Speaker Nancy Pelosi (D-Calif.) on Tuesday went after the Catholic Church for what she characterized as its hypocritical position when it comes to the politics of life and death.
Pelosi, a practicing Catholic, was recently barred by the archbishop of San Francisco from taking communion for her support of abortion rights, which the church considers to be homicide at all stages from conception to birth.
Appearing on MSNBC’s “Morning Joe” program on Tuesday morning, Pelosi wondered why the archbishop, Salvatore Cordileone, hasn’t applied the same ban to Catholics who support capital punishment.
“I wonder about the death penalty, which I am opposed to,” she said. “So is the church, but they take no action against people who may not share their view.”
The Speaker is no stranger to clashes with Cordileone, a staunch conservative who has long denounced Pelosi’s support for abortion rights, same sex marriage and other liberties favored by liberals. His political views stirred some controversy during the coronavirus pandemic, after he revealed in December that he was not vaccinated for COVID-19 and falsely claimed that the inoculation shots “are not really vaccines.”
Cordileone’s feud with Pelosi escalated last week, when he barred her from receiving communion, a central sacrament of the Catholic faith, within his archdiocese. The decision runs counter to the advice of the Pope Francis and the Vatican, which have warned against denying communion to abortion rights supporters — an idea that’s gained prominence since President Biden, another Catholic, took over the White House.
In explaining the decision to ignore the Vatican, Cordileone characterized Pelosi’s support for abortion rights as a “grave evil,” a church “scandal” and a “danger to her own soul.”
“I have determined that the point has come in which I must make a public declaration that she is not to be admitted to Holy Communion unless and until she publicly repudiate her support for abortion ‘rights’ and confess and receive absolution for her cooperation in this evil in the sacrament of Penance,” Cordileone wrote.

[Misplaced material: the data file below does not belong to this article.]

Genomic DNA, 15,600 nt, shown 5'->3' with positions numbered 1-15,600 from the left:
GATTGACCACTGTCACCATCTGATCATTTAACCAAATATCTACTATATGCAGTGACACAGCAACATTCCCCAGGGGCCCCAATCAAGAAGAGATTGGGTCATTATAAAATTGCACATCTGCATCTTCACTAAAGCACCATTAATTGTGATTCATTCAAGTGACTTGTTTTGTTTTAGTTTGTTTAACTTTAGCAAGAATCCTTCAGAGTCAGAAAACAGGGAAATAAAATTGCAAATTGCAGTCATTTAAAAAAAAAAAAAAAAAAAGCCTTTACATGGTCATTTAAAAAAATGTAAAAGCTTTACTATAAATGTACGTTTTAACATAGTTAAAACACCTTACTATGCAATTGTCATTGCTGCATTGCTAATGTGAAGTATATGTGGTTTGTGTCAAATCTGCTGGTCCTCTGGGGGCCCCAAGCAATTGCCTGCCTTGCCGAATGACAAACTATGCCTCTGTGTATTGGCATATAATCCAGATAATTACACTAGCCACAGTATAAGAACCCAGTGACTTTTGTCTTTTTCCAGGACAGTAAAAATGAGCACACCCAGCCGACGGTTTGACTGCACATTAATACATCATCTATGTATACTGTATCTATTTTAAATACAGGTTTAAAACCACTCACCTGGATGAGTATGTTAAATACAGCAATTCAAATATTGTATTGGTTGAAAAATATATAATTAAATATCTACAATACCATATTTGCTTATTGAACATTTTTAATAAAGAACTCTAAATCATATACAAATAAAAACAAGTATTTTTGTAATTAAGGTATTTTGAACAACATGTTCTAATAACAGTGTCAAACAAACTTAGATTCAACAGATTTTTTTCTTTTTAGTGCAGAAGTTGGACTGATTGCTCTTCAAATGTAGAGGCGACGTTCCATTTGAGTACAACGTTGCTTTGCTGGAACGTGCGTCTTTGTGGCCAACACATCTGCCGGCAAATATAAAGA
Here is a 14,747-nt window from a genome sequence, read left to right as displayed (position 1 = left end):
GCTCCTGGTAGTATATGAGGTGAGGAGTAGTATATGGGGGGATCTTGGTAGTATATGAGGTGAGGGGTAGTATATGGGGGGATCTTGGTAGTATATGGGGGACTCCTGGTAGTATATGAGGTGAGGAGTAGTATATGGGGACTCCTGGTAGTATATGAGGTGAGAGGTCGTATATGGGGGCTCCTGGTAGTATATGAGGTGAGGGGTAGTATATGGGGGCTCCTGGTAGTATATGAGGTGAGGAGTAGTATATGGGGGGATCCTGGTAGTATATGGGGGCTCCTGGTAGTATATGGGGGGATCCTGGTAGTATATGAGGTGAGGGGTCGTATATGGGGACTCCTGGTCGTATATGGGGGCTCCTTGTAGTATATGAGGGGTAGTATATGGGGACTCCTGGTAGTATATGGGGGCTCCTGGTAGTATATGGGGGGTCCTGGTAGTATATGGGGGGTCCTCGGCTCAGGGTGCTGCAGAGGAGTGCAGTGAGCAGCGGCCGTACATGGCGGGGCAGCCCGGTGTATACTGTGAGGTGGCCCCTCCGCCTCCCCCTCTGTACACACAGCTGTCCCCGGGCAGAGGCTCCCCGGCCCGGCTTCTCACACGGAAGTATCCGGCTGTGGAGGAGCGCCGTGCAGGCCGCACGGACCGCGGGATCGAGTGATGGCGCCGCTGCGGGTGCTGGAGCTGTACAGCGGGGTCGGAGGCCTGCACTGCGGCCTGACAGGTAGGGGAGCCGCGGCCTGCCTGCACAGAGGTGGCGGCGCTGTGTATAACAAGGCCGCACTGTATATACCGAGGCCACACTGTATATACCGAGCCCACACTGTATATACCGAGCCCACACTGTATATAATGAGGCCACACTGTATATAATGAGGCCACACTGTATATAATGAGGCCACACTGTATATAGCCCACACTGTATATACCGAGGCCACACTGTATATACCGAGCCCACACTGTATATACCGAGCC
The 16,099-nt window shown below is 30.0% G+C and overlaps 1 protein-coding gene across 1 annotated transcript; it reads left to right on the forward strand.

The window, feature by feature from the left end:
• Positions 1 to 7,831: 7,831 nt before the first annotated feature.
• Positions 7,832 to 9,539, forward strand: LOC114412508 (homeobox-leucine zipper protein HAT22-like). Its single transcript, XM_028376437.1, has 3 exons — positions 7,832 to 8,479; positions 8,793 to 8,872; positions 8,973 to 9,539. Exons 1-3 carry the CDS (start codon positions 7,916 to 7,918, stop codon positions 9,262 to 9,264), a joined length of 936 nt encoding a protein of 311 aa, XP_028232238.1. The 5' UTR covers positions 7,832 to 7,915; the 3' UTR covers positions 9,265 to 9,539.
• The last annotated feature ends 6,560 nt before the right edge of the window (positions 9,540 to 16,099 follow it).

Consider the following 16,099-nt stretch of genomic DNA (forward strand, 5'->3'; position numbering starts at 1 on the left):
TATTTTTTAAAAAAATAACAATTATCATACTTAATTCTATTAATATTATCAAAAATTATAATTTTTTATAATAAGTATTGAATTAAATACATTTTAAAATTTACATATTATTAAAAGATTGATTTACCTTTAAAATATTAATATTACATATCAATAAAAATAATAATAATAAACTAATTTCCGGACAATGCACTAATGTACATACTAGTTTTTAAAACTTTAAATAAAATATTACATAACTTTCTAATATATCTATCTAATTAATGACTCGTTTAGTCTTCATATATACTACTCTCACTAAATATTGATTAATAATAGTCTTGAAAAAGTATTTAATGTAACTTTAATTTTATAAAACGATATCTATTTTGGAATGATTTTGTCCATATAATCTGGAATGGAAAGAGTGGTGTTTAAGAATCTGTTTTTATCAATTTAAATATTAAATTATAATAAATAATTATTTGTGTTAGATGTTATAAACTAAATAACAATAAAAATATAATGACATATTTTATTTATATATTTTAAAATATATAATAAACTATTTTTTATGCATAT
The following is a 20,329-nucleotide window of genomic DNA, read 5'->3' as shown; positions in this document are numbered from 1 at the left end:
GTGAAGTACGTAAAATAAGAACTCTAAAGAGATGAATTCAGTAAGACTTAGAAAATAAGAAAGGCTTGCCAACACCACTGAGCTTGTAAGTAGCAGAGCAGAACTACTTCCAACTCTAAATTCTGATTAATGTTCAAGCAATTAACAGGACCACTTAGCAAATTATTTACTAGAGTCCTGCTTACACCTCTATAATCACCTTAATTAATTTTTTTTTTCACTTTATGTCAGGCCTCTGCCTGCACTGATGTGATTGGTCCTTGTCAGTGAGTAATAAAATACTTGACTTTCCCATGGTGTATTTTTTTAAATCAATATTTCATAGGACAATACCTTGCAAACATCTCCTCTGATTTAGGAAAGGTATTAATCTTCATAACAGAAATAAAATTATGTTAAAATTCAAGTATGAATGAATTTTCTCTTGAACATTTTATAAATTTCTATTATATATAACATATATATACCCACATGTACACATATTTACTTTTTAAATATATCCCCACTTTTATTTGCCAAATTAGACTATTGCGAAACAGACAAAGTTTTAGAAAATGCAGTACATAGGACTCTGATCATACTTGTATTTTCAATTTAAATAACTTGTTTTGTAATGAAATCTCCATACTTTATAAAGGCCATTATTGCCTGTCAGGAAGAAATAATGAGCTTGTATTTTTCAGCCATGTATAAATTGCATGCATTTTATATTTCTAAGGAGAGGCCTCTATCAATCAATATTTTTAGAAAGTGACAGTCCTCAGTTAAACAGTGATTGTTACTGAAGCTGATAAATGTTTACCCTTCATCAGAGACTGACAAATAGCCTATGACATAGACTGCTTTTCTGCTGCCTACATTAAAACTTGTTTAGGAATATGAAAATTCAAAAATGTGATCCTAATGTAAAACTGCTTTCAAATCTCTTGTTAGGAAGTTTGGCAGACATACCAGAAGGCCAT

“I assure you,” he added, “that my action here is purely pastoral, not political.”
Pelosi, the nation’s first female Speaker, has a long history of supporting the reproductive freedoms of women, and her advocacy has grown only louder with the recent revelation that conservatives on the Supreme Court appear poised to overturn Roe v. Wade, the landmark 1973 decision that made the right to abortion constitutional.
Critics of that ruling, including Pelosi, have warned that it could ultimately lead to the toppling of similar court-established rights based on the same legal argument, including rights to gay marriage and access to certain forms of contraception — a warning the Speaker amplified on Tuesday.
“What is important for women to know, and families to know, [is] that this is not just about terminating a pregnancy,” she said on MSNBC. “Some of these same people are against contraception, family planning, in-vitro fertilization. It’s a blanket thing, and they use abortion as the front-man for it while they try to undo so much.”
With the Supreme Court expected to unveil its final decision at the end of June, Pelosi predicted the hot button issue will energize voters on both sides of the debate. But because most Americans support at least some of the protections provided under Roe, she added, Democrats will likely benefit at the polls — if they can get their message out to voters.
“For public sentiment to weigh in, people have to know,” Pelosi said. “Women have to know how pervasive this is.”